Note also that the schematic title bar shows which mode is used. In a new window, the title bar displays only the schematic name.

When pushing into the schematic, the title bar shows the hierarchy path.

You have similar options for accessing schematic layouts at various levels of hierarchy, including:

  • In the Project Browser you can view a design's hierarchy and you can right-click on a schematic and choose View Layout to open that schematic layout in a separate window.

  • You can open a subcircuit layout in its own window by double-clicking the subcircuit in the layout.

  • You can push down into a subcircuit layout from the current schematic layout, allowing you to edit the subcircuit while still viewing the entire layout. Select the subcircuit, right-click, and choose Edit in Place or click the Edit in Place button on the toolbar.

  • To go back up one level, with nothing selected, right-click in the schematic layout and choose Ascend In Place Edit, or click the Ascend in Place Edit button on the toolbar.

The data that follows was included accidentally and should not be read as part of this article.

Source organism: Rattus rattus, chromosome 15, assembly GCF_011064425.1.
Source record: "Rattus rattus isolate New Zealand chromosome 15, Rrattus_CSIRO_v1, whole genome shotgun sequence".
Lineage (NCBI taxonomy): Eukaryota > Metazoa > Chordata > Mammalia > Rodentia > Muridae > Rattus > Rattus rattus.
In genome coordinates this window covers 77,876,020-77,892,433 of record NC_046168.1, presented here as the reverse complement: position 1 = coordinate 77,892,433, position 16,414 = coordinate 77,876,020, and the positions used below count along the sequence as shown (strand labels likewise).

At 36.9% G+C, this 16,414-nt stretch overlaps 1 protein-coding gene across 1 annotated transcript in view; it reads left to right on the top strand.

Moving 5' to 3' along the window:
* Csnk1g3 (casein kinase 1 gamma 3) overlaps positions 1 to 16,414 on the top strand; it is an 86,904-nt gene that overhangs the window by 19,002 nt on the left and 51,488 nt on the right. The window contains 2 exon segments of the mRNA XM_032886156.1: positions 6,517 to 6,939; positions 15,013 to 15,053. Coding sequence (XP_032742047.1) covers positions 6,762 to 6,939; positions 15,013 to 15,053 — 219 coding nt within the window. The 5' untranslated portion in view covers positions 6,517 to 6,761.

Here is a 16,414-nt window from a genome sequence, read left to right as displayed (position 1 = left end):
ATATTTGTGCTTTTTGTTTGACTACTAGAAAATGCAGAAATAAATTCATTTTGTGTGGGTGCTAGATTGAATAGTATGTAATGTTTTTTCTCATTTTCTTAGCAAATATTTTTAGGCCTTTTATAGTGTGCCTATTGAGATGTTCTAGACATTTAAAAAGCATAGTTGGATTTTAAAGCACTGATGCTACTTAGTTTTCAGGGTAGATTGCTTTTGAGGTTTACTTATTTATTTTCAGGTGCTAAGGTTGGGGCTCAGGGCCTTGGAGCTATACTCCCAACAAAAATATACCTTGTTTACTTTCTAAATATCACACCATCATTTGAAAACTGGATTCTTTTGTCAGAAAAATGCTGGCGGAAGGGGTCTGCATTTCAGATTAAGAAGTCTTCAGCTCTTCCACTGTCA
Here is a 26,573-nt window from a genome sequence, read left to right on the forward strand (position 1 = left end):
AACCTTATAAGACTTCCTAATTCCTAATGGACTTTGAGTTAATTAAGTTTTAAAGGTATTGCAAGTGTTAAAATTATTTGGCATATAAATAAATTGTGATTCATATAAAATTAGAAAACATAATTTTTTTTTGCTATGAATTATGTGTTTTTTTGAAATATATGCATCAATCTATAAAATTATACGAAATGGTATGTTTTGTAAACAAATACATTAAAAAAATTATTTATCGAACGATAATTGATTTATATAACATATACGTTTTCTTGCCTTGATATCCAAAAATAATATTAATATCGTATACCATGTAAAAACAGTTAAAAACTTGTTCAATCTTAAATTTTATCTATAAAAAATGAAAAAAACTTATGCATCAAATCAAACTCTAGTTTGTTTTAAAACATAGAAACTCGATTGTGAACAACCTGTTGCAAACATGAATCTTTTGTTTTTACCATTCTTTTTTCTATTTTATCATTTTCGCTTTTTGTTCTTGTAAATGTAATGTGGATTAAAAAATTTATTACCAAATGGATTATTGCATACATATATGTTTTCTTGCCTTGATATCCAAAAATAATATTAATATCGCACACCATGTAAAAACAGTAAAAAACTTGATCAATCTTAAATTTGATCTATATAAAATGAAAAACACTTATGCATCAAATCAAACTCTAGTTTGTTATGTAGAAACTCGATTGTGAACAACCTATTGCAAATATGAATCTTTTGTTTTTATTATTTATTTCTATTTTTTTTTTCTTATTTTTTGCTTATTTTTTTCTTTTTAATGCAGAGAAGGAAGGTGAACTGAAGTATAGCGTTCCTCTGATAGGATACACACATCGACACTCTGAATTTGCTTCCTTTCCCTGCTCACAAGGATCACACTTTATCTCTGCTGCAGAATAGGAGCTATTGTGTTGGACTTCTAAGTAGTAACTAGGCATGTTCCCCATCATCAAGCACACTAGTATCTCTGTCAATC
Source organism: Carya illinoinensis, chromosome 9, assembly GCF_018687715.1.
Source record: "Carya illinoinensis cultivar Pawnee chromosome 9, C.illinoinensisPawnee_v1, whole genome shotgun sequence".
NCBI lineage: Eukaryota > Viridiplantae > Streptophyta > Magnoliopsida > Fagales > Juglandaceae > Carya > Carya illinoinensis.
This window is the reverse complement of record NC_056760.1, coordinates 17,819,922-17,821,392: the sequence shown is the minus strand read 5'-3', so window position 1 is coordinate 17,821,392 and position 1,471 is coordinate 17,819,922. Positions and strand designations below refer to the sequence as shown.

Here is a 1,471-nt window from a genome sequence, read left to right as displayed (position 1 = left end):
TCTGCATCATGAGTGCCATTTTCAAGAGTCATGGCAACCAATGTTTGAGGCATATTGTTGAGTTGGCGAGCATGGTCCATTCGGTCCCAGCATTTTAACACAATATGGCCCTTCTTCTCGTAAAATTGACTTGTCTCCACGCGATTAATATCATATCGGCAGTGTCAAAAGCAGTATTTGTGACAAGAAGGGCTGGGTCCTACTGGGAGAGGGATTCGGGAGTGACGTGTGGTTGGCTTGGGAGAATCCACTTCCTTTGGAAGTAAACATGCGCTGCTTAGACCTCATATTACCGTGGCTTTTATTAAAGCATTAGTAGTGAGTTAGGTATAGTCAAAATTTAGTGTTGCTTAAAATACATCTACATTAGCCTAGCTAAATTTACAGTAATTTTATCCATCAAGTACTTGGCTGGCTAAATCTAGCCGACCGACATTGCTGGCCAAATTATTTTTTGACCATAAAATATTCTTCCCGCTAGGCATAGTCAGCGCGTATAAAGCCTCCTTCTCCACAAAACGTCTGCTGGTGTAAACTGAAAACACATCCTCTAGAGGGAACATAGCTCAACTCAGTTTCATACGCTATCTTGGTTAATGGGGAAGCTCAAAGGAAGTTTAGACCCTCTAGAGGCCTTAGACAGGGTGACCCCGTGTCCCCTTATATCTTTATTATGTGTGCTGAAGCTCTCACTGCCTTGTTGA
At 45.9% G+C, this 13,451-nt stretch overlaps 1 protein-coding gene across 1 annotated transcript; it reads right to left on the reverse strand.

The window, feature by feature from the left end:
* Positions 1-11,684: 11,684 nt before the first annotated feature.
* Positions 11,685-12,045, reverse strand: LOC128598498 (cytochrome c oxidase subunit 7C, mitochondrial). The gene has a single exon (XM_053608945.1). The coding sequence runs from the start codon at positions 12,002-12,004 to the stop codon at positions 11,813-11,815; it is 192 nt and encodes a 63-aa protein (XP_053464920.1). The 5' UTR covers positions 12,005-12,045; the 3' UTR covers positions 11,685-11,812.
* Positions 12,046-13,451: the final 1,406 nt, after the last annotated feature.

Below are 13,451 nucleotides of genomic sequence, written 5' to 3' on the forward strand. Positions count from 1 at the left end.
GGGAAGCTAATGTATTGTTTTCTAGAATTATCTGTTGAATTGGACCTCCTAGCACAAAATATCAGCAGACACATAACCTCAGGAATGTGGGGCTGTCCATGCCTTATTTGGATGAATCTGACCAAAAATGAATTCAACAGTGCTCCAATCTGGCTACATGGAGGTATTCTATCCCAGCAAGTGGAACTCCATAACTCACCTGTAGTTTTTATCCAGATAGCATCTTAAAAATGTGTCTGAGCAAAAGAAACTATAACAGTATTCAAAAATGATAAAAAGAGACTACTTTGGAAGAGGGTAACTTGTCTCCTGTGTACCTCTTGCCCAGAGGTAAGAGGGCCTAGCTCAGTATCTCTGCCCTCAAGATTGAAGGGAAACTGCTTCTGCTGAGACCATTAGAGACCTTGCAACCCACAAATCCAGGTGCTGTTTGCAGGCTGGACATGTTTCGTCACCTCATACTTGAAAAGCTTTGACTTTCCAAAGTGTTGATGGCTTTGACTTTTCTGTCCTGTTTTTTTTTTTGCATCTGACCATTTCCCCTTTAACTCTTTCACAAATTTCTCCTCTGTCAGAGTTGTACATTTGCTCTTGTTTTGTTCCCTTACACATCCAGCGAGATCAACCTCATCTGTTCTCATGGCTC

The following "Distributed Design" schematic layout shows an example of "edit in place".

When you select the "distributed_input_match" subcircuit on the left, right-click it and choose Edit in Place, the layout displays as follows.

The layout for the subcircuit displays in normal colors. You can edit those shapes in context from the rest of the layout, which is dimmed and not editable.

NOTE: You can use layout modes to change how subcircuit layouts display in the top level layout. Choose Layout > Layout Mode Properties to display the Layout Editor Mode Settings dialog box. The outlined options in the following figure apply to hierarchical layout viewing.

Cross-selecting Between Schematic and Layout

When working on a design, you may want to access the electrical element properties from the layout, or the layout properties from the schematic. When you select an item in the schematic, that item is highlighted in the layout, as shown in the following figure.

Similarly, when you select an item in the layout, that item is shown with a cross in the schematic, as shown in the following figure.

These displays are only visuals of what is selected. To access properties you use different commands. In a layout, you can select the item, right-click and choose Element Properties to display the Element Options dialog box. You can also open this dialog box by double-clicking an element in the schematic.